Is Your Home Worth Less Than What You Owe On It?

A recent survey indicates 35% of homeowners owe more than what the house is worth. The last two-and-a-half years has seen home values drop precipitously. And, those wishing to sell must drop the price or wait in this buyers market.

The reality of the marketplace and the attitudes of homeowners vary along many demographic lines. According to a recent Rasmussen Report, the younger age groups were the most overextended, with 45% of those in the 18 to 29 and 30 to 39 year old age groups claiming they were under water.

This is often the result of putting too little down and reaching above their means in hopes that the value of the property would prove to be a profitable investment. Interestingly, nearly 40% of those 65+ were up-side-down, which may be due to refinancing to take out money to fund retirement. Of those claiming their homes were worth less than their mortgage, 32% were white, 60% black and 38% classified as other. Non-married homeowners are more likely to own more than the home’s value, 39% versus 34% for those who are married. As might be expected, the lower the income the more likely it is that a person will be overextended on their mortgage, 53% of those with incomes less than $20,000 which slides to just 18% for $100,000+ earners. The bump in the middle of this downward trend is for those with incomes of $40,000 to $60,000 having the second highest under water rate at 46%.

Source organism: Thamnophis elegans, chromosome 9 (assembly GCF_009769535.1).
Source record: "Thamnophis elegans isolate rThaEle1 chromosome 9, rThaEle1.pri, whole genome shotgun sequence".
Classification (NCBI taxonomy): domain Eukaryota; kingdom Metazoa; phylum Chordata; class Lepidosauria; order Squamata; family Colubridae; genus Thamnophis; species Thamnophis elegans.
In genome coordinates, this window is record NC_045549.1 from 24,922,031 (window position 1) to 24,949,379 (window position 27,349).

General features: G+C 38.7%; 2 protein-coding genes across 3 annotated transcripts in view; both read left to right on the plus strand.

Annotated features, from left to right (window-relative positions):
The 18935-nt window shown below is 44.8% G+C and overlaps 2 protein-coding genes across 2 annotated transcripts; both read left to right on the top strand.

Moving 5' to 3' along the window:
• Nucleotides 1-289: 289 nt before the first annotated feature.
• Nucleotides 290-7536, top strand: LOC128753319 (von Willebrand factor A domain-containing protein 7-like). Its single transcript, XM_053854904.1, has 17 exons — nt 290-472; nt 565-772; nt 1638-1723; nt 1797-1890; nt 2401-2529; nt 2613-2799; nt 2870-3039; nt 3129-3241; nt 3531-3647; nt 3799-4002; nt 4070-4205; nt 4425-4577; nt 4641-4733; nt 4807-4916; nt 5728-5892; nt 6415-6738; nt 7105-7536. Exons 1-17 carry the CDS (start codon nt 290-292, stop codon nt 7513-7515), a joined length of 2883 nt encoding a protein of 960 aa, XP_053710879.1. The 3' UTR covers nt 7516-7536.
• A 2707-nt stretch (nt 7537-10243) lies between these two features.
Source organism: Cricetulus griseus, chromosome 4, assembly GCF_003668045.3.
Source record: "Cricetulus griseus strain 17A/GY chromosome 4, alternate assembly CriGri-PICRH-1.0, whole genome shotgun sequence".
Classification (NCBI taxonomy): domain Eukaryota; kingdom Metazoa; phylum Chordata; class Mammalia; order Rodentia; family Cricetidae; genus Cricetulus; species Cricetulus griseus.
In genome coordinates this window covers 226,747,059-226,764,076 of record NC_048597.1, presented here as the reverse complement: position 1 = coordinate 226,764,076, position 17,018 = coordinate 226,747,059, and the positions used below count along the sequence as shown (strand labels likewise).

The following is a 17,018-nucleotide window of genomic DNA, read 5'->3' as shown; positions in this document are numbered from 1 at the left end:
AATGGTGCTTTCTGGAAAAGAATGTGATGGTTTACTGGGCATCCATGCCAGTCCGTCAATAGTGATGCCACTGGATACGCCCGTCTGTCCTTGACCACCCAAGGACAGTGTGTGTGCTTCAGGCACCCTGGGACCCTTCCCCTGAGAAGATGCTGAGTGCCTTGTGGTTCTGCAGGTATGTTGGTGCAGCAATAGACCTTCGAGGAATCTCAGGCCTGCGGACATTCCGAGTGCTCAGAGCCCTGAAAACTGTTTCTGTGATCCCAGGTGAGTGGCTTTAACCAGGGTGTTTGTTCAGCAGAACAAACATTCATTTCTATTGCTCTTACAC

When asked what should happen if someone can’t afford to make their mortgage payments, respondents were clear. An overwhelming 60% said they should sell their home and find a less expensive one, compared to only 26% who felt the government should assist them in making payments. Two-thirds of whites said sell the home, while a little more than a third of blacks agreed as did half of those classified as other. The government, after seizing Fannie Mae and Freddie Mac some two years ago, is poised to extricate itself from future home-financing involvement. The Administration will soon be offering several options to Congress. Whatever plans are adopted, a raise in borrowing costs will result. This will suppress home prices for years to come.

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